How aging can cause a ruptured disc
A ruptured disc, also known as a herniated disc, occurs when the inner gel-like material of a spinal disc pushes through a tear in the outer wall and into the spinal canal. People past the age of 40 become increasingly vulnerable to this condition due to age-related related changes that happen in the spine. Discs lose water content with age and the outer wall becomes brittle, making them less able to withstand the pressure being placed on them by everyday weight and movement.
While getting older isn’t preventable, learning more about how this condition develops and the full range of treatment options available can be beneficial if a ruptured disc is affecting your life. Becoming a more informed patient can give you the best chance of finding treatment that offers the pain relief you deserve.
Stages that lead to a ruptured disc
Research has shown that deterioration of the spinal anatomy actually begins in the second decade of life. By the time we reach middle age, many of us have already experienced one or more of the stages of disc degeneration that can lead to a ruptured disc. These stages typically include:
- Degeneration. Discs begin to dry out and lose protein content, diminishing their ability to provide a cushion between vertebrae; the outer wall becomes brittle and the disc begins to lose height.
- Prolapse. Eventually, a portion of the gel-like substance at the center of the disc can press outward and causes a protrusion through the outer layer.
- Extrusion. A tear develops in the outer layer, causing disc matter to be pushed out into the spinal canal. This is the stage that would be diagnosed as a ruptured disc.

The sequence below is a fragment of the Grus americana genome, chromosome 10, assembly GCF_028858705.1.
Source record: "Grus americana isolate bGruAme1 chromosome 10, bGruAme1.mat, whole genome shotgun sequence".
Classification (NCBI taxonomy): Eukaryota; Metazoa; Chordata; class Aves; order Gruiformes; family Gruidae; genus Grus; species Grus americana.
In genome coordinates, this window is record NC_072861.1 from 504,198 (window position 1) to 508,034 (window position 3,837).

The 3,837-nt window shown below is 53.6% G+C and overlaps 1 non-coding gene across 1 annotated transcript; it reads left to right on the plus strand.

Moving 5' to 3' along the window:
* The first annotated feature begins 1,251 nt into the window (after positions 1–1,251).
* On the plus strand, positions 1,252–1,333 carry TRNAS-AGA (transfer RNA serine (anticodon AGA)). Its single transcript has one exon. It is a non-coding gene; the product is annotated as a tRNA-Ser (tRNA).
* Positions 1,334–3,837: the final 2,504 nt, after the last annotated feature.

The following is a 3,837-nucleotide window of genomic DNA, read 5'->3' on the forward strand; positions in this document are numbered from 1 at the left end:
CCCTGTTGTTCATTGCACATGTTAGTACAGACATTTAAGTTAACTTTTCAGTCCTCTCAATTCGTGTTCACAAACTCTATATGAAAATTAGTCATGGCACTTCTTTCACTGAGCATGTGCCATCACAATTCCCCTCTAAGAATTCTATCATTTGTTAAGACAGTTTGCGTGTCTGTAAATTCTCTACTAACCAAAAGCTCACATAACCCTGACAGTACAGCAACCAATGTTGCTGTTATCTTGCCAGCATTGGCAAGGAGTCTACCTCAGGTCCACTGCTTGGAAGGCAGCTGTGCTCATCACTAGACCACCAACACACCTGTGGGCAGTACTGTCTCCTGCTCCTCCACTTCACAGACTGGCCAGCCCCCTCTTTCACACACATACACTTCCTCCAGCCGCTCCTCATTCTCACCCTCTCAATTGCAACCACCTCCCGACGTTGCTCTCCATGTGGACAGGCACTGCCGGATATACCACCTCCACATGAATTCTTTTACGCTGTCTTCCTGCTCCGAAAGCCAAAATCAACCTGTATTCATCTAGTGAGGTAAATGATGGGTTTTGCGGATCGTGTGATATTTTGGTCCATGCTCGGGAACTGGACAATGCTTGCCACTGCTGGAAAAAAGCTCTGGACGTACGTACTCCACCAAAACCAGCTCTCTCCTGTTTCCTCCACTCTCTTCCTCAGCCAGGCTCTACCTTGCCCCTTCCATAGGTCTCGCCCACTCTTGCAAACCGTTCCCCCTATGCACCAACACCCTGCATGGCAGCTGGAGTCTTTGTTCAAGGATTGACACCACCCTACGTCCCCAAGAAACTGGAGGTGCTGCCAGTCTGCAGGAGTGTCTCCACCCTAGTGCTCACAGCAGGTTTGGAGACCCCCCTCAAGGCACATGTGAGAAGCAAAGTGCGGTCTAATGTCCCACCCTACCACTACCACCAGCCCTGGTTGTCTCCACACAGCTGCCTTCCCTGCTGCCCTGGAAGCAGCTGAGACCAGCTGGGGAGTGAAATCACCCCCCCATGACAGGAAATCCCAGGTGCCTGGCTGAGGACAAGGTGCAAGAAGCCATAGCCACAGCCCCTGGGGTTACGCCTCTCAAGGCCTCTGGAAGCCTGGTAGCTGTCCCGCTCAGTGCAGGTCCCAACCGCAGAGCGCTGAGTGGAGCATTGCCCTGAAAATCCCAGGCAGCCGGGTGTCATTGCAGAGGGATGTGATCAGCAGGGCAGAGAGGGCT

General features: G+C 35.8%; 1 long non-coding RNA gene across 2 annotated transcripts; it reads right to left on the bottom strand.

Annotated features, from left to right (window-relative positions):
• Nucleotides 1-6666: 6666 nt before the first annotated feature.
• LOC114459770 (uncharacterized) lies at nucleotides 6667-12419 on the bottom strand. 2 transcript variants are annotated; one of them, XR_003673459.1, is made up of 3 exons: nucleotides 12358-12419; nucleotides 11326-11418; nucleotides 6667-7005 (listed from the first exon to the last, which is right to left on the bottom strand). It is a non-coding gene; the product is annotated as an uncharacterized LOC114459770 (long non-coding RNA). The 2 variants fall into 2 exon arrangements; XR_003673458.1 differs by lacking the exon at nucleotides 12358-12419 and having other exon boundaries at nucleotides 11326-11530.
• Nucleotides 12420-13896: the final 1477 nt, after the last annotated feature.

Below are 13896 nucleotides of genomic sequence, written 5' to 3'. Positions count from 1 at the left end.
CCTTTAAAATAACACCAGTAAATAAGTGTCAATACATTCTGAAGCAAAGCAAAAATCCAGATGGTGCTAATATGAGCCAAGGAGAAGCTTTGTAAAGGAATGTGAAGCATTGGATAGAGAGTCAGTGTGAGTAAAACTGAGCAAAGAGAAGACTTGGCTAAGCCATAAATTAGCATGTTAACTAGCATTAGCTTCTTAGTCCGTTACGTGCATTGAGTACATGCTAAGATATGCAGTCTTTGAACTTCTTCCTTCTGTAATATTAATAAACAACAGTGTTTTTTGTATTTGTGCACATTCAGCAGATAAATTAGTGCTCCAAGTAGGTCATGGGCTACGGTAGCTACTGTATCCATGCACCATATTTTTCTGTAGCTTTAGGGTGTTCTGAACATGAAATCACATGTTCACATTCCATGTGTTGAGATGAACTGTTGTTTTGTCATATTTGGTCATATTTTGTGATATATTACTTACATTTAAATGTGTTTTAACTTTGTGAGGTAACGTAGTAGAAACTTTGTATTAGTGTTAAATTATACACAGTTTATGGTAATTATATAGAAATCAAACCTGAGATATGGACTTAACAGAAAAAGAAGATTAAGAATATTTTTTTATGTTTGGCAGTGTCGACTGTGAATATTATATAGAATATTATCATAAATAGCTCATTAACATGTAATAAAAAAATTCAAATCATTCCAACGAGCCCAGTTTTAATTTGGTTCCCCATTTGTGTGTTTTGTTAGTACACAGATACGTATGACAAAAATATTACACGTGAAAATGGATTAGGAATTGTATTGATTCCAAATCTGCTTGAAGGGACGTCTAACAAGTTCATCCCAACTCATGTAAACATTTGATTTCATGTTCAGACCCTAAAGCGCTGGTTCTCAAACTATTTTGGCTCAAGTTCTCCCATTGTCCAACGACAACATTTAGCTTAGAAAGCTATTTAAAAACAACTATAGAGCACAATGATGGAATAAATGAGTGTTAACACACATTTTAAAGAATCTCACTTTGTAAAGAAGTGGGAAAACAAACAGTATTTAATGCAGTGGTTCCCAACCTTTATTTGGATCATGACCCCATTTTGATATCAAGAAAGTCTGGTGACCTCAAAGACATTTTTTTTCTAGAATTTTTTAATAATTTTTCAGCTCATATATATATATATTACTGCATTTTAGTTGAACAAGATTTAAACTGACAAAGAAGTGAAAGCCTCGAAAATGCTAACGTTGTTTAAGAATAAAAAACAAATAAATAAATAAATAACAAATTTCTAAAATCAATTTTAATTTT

- Sequestration. The herniated disc material has broken free from the disc and is loose within the spinal canal.
Symptoms and pain management
A ruptured disc doesn’t always cause symptoms. Pain, tingling, numbness or muscle weakness generally occur as a result of nerve compression. These symptoms normally can be managed through a course of treatment recommended by your doctor that can include pain medication, physical therapy and lifestyle changes. However, if chronic symptoms persist after fully attempting nonsurgical treatment, surgery might become an option.
If this is true for you, contact Laser Spine Institute to learn how our minimally invasive outpatient spine surgery can help you find relief from neck or back pain. These procedures are a safer and effective alternative to traditional open neck or back surgery, leading to less risk of complication and a shorter recovery time for our patients.^
We offer a no-cost MRI review* to help you find out if you may be a candidate for one of our procedures.